The Phillies would take a quick lead in the first inning off of rookie starter Chad Reineke, as, with runners on first and third, and one out, Ryan Howard would hit a ground ball to first baseman Adrian Gonzalez. After tagging first base for the second out of the inning, Gonzalez would throw home to try and get out Jayson Werth, who has earlier got on base with a walk and has gone to third on a single by Chase Utley, for a possible double play. Gonzalez’s throw would not be in time as Werth would be able to get pass the catcher, Nick Hundley, to give the Phillies a 1-0 lead, while Utley would be safe at second. Two batters later, with two men on base, Shane Victorino would hit a RBI single, scoring Utley, to make it 2-0 Phillies. The Padres would cut the Phillies’ lead to 2-1 in the third, when Brian Giles would hit a sacrifice fly, scoring Jody Gerut, who has earlier doubled and has went to third on Tadahito Iguchi’s ground out, second to first. In the fourth, the Phillies would increase their lead to 3-1 as Greg Dobbs would hit a RBI double, scoring Victorino, who has earlier got on base with a single. Then, in the Padres’ half of the fourth, Kendrick would be unable to get out of the inning as his control would leave him. After walking Chase Headley to lead off the inning, he would get Hundley to ground out, third to first, which would send Headley to second. He would then get Sean Kazmar to also ground out, also third to first, for the inning’s second out, which would keep Headley at second. But, while pitching to Reineke, Kendrick would throw a wild pitch, which would send Headley over to third. Kendrick would then get the count full to Reineke before finally committing a cardinal sin among pitchers, giving up a hit to another pitcher, a single, on an excuse me swing by Reineke, that would knock in Headley, to make it 3-2 Phillies. The hit would be Reineke’s first hit in the majors while he would also drive in his first major league RBI. Gerut would then hit a pop up that would drop into left field for a single, sending Reineke to second. Kendrick would then walk Iguchi, loading the bases, despite an earlier visit from pitching coach Rich Dubee to get him to concentrate on getting him out. Kendrick would then give up a RBI double to Giles, that would clear the bases and give the Padres a 5-3 lead. After intentionally walking Gonzalez, Charlie Manuel would come out to replace Kendrick with Clay Condrey. While Dubee is in the clubhouse giving a stern lecture to Kendrick about what have went wrong during the inning, Condrey would give up a RBI single to Kevin Kouzmanoff, scoring Giles, to make it 6-3 Padres. But, the Phils would finally get out of the inning as they would trap Gonzalez between second and third before he is finally tagged out by Dobbs. The Phillies would then get shut down between the fifth and eighth innings, as they would only get a single and two walks during those four innings. The Padres would then extend their lead in the eighth, as, with two men on and two men outs, Gerut would hit a two-run double, scoring Headley, who has earlier singled, and Gonzalez, who has walked, making it 8-3 Padres. The Phillies would then be put down in the ninth by Brian Falkenborg, as they lose the fifth game of their seven games road trip.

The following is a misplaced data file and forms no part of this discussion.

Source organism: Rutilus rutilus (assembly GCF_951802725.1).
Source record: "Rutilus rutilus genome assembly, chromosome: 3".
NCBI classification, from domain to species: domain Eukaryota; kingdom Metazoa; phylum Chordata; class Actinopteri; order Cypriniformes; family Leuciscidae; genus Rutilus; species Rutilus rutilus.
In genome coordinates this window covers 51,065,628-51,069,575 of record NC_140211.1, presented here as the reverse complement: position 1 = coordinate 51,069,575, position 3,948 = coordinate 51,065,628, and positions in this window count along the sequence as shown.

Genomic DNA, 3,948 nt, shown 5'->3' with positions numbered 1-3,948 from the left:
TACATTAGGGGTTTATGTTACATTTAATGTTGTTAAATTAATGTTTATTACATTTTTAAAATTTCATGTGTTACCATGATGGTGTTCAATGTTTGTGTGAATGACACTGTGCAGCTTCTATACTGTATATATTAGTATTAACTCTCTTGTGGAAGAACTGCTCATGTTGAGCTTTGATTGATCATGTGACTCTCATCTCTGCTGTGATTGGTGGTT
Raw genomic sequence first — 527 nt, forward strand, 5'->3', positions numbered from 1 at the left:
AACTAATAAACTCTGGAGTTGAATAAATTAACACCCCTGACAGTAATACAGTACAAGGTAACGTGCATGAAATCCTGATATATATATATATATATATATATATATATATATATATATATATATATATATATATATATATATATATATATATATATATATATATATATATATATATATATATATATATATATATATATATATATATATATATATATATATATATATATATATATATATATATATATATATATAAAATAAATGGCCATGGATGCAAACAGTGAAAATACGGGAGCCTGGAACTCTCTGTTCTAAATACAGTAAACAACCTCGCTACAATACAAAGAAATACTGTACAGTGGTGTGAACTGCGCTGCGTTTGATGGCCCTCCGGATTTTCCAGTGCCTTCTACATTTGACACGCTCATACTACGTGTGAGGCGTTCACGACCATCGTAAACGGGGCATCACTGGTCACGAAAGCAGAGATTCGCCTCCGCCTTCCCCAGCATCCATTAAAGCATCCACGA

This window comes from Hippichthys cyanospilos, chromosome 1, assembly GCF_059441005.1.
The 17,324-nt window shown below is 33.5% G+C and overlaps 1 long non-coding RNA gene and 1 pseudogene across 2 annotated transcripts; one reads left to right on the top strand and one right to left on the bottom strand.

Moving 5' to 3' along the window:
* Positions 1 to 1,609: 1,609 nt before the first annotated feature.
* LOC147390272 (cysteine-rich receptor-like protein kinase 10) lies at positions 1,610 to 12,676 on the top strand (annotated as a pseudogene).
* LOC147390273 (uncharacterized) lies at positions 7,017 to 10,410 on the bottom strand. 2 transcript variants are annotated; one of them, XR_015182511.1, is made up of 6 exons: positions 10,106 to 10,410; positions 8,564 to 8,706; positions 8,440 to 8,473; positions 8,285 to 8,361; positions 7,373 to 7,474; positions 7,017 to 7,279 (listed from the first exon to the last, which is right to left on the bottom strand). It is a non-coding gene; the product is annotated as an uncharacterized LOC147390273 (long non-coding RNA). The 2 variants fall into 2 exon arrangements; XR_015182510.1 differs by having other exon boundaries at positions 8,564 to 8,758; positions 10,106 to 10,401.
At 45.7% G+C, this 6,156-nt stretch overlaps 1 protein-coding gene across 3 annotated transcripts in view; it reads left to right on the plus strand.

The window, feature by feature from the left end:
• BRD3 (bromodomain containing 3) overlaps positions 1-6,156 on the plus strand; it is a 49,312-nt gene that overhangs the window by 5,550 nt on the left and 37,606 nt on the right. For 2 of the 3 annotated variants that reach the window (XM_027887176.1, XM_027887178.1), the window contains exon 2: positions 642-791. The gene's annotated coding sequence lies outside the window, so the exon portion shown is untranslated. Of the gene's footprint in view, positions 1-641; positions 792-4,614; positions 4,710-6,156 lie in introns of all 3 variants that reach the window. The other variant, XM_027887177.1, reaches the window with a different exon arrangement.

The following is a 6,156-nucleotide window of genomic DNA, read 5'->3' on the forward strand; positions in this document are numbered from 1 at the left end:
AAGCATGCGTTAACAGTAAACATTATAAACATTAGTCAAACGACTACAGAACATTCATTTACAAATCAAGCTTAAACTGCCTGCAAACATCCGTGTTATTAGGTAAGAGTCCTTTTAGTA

Kyle Kendrick would take the loss, as he would only go three and two-thirds innings, giving up six earned runs on six hits. His record is now 10-7 with a 5.01 ERA. Clay Condrey would pitch one and two-thirds innings, giving up no earned runs on one hit. Scott Eyre would pitch two-thirds of an inning, giving up no runs on no hits. Les Walrond would pitch two innings, giving up two earned runs on two hits. Chad Reineke would get his first career win as he goes five innings, giving up three earned runs on five hits. His record is now 1-0 with a ERA of 5.40. Mike Adams, Clay Hensley, Heath Bell and Brian Falkenborg would each pitch a scoreless inning, giving up only one hit (Falkenborg) between them.
The Phillies’ bat would once again go silent in the middle innings after getting three runs off of the rookie Chad Reineke, allowing him to survive a bad first inning to win the game. In fact, the Phillies have not koed a pitcher in a long while, whether a starter or a reliever. Meanwhile, Kyle Kendrick now have has two straight bad starts, not getting out of the fourth inning both time, as he lost control of his pitches, not being able to get them to go where he needed them to go. And to make things worst, both of his bad outings were seen by his father. Talk about embarrassing. Anyway, after being talken out of the game, he was shown being given a stern talking to by Rich Dubee, who obviously did not like what he was seeing from Kendrick. Hopefully, while he was sitting there listening, whatever Dubee was telling him has gotten into his head. Now that Dubee has done his bad cop bit, who is going to be the good cop? Maybe Jamie Moyer should start thinking about being a future pitching coach now by helping Kendrick with his pitching approach? It certainly couldn’t hurt.